But I do agree with your second question. It's often difficult to separate creativity and innovation. Of course, we can see when an idea takes form and turns into something tangible. But what I don't like about leaving solution implementation out of the creative process is that it might imply creativity stops there, which it does not. I liken this to the publishing process of The Handbook I discussed earlier. Even after the chapters were turned from ideas into full-length chapters, we were still creating, revising, and fine-tuning. I don't think the creative process stopped until the final page layout review, where we were just examining the pages for typos and such. So I guess that is my problem with separating out creativity and innovation. They are really so intertwined.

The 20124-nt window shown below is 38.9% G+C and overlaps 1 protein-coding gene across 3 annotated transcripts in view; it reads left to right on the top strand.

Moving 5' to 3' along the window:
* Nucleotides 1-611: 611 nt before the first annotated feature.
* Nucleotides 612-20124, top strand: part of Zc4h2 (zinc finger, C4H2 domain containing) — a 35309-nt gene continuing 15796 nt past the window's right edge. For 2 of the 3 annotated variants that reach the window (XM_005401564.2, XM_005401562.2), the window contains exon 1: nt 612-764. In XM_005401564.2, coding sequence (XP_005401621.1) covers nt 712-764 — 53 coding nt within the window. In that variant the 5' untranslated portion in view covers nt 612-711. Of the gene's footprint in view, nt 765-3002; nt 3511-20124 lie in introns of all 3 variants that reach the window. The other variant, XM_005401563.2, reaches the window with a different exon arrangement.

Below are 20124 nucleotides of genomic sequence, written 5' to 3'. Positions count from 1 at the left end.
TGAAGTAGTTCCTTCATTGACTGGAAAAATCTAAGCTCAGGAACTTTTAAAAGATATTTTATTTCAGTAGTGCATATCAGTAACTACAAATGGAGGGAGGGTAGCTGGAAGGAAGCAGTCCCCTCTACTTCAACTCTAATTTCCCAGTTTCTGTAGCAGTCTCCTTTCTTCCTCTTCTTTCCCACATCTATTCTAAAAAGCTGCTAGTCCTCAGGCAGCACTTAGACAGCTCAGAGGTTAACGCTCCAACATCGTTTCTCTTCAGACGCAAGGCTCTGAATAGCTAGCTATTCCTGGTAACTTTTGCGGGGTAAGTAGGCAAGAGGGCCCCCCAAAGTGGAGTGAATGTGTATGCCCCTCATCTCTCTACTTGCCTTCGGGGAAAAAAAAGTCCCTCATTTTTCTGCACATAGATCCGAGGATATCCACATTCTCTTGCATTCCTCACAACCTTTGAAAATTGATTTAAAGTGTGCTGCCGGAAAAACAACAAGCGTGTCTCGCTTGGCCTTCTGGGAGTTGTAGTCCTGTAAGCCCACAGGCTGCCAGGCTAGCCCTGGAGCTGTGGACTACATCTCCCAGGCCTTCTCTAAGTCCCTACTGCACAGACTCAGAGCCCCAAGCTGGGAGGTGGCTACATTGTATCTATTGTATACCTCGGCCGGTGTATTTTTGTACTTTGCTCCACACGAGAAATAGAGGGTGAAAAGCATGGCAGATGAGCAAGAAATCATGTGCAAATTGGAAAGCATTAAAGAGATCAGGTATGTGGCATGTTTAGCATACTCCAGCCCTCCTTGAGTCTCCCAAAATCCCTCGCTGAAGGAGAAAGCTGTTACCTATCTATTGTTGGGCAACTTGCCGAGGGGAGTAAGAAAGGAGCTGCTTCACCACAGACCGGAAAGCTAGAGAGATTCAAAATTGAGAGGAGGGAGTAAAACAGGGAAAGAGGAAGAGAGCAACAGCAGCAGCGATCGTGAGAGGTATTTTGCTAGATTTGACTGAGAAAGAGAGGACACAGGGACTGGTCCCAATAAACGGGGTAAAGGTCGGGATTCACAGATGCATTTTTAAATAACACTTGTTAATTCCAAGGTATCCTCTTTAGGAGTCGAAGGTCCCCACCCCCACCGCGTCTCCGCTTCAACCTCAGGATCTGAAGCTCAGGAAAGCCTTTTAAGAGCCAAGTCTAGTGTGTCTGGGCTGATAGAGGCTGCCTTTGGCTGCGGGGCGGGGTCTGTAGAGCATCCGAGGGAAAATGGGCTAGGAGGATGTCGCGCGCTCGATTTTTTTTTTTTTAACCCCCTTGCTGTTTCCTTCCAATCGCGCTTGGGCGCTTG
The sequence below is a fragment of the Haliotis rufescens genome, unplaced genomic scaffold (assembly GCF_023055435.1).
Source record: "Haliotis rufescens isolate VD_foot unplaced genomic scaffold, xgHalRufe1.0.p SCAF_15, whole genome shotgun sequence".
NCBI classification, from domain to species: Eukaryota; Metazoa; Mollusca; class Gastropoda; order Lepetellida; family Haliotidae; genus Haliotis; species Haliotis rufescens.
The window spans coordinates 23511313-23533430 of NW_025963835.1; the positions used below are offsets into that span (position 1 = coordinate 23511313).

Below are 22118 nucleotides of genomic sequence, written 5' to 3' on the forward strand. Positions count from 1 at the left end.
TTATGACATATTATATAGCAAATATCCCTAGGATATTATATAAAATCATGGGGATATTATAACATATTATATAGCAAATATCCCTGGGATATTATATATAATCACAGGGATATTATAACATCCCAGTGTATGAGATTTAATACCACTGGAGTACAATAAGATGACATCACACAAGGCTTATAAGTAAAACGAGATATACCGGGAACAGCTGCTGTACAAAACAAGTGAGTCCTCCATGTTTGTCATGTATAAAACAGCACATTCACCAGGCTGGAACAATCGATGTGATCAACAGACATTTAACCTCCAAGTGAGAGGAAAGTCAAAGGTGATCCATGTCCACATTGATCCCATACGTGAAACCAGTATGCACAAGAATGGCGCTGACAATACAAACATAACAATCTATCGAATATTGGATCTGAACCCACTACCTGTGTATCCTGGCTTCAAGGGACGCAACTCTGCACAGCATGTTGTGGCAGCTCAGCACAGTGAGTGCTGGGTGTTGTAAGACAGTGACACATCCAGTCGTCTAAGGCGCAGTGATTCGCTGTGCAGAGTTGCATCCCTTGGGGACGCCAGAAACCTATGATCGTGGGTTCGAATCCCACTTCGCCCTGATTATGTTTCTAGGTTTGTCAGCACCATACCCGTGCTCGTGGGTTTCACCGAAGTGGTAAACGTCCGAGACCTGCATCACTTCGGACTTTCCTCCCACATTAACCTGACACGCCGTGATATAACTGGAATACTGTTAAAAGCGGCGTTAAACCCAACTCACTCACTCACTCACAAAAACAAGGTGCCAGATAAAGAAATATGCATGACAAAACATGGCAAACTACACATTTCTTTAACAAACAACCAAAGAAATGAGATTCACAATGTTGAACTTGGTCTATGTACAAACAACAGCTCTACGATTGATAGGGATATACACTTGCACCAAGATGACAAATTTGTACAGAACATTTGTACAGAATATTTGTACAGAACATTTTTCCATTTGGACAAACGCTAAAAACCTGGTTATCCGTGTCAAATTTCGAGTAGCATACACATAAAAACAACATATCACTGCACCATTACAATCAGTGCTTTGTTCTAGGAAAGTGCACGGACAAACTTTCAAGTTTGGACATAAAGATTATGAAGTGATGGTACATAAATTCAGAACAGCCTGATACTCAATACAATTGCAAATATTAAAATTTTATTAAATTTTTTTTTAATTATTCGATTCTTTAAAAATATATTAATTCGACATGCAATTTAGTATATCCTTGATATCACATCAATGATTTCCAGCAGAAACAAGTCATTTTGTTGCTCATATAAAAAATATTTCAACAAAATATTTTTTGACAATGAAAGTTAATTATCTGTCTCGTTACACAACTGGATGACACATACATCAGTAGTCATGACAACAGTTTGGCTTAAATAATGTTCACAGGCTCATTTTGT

VB: It seems that the iterative approach to completing work, where team members work together virtually, would almost always be more creative and productive than a modular work design approach were work is parceled out to qualified team members and their work is later integrated together. Would you agree it may be less efficient but more creative?

Jill Nemiro: I don't think that these approaches necessarily have to be used exclusive of one another. The iterative approach and modular approach can be used together, and at different stages of the project life cycle.